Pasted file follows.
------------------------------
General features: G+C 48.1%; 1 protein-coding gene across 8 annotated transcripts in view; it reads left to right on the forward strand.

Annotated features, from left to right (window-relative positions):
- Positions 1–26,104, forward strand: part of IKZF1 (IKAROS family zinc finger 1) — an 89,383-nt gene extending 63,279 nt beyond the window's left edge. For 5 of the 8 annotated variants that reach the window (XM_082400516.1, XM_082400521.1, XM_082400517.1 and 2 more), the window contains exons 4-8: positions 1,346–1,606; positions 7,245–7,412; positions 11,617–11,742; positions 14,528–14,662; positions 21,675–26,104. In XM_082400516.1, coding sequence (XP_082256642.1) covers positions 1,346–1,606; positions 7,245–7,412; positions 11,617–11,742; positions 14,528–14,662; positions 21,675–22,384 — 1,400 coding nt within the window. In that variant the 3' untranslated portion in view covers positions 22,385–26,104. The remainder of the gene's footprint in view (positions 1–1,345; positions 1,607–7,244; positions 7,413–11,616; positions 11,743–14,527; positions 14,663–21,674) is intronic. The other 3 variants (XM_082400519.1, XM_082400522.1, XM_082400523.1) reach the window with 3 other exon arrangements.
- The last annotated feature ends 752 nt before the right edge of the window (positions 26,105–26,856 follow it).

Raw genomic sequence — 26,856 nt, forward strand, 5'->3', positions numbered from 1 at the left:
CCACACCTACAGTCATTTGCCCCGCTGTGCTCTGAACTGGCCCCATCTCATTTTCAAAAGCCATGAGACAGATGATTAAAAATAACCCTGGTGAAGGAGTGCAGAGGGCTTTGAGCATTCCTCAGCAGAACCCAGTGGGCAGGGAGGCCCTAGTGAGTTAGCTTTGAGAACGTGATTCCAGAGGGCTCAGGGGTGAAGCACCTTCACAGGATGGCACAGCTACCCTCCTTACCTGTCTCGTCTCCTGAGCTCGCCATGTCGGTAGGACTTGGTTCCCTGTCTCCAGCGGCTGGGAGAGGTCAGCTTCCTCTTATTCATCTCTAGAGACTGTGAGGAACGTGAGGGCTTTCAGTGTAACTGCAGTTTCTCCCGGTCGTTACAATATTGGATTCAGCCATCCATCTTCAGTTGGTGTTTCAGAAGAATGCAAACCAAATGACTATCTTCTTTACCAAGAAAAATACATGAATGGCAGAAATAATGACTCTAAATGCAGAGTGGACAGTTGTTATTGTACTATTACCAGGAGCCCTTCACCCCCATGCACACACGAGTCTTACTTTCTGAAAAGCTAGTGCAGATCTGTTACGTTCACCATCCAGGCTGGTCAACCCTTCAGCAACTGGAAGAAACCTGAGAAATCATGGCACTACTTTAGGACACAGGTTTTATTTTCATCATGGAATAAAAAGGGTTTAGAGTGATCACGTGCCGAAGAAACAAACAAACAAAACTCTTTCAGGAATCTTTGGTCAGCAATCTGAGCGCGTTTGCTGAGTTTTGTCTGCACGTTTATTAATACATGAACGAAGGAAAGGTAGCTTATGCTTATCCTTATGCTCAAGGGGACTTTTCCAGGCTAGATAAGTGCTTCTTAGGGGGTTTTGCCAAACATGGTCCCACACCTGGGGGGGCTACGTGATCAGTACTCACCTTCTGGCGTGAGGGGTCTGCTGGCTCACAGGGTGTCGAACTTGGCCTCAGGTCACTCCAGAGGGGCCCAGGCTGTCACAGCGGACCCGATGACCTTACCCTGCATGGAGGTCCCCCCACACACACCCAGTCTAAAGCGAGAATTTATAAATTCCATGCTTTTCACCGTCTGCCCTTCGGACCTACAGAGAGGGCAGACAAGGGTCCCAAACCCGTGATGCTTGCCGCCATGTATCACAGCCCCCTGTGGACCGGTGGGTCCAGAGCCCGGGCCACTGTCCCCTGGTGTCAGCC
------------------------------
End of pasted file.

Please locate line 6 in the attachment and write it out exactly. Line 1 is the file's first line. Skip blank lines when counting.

CCACACCTACAGTCATTTGCCCCGCTGTGCTCTGAACTGGCCCCATCTCATTTTCAAAAGCCATGAGACAGATGATTAAAAATAACCCTGGTGAAGGAGTGCAGAGGGCTTTGAGCATTCCTCAGCAGAACCCAGTGGGCAGGGAGGCCCTAGTGAGTTAGCTTTGAGAACGTGATTCCAGAGGGCTCAGGGGTGAAGCACCTTCACAGGATGGCACAGCTACCCTCCTTACCTGTCTCGTCTCCTGAGCTCGCCATGTCGGTAGGACTTGGTTCCCTGTCTCCAGCGGCTGGGAGAGGTCAGCTTCCTCTTATTCATCTCTAGAGACTGTGAGGAACGTGAGGGCTTTCAGTGTAACTGCAGTTTCTCCCGGTCGTTACAATATTGGATTCAGCCATCCATCTTCAGTTGGTGTTTCAGAAGAATGCAAACCAAATGACTATCTTCTTTACCAAGAAAAATACATGAATGGCAGAAATAATGACTCTAAATGCAGAGTGGACAGTTGTTATTGTACTATTACCAGGAGCCCTTCACCCCCATGCACACACGAGTCTTACTTTCTGAAAAGCTAGTGCAGATCTGTTACGTTCACCATCCAGGCTGGTCAACCCTTCAGCAACTGGAAGAAACCTGAGAAATCATGGCACTACTTTAGGACACAGGTTTTATTTTCATCATGGAATAAAAAGGGTTTAGAGTGATCACGTGCCGAAGAAACAAACAAACAAAACTCTTTCAGGAATCTTTGGTCAGCAATCTGAGCGCGTTTGCTGAGTTTTGTCTGCACGTTTATTAATACATGAACGAAGGAAAGGTAGCTTATGCTTATCCTTATGCTCAAGGGGACTTTTCCAGGCTAGATAAGTGCTTCTTAGGGGGTTTTGCCAAACATGGTCCCACACCTGGGGGGGCTACGTGATCAGTACTCACCTTCTGGCGTGAGGGGTCTGCTGGCTCACAGGGTGTCGAACTTGGCCTCAGGTCACTCCAGAGGGGCCCAGGCTGTCACAGCGGACCCGATGACCTTACCCTGCATGGAGGTCCCCCCACACACACCCAGTCTAAAGCGAGAATTTATAAATTCCATGCTTTTCACCGTCTGCCCTTCGGACCTACAGAGAGGGCAGACAAGGGTCCCAAACCCGTGATGCTTGCCGCCATGTATCACAGCCCCCTGTGGACCGGTGGGTCCAGAGCCCGGGCCACTGTCCCCTGGTGTCAGCC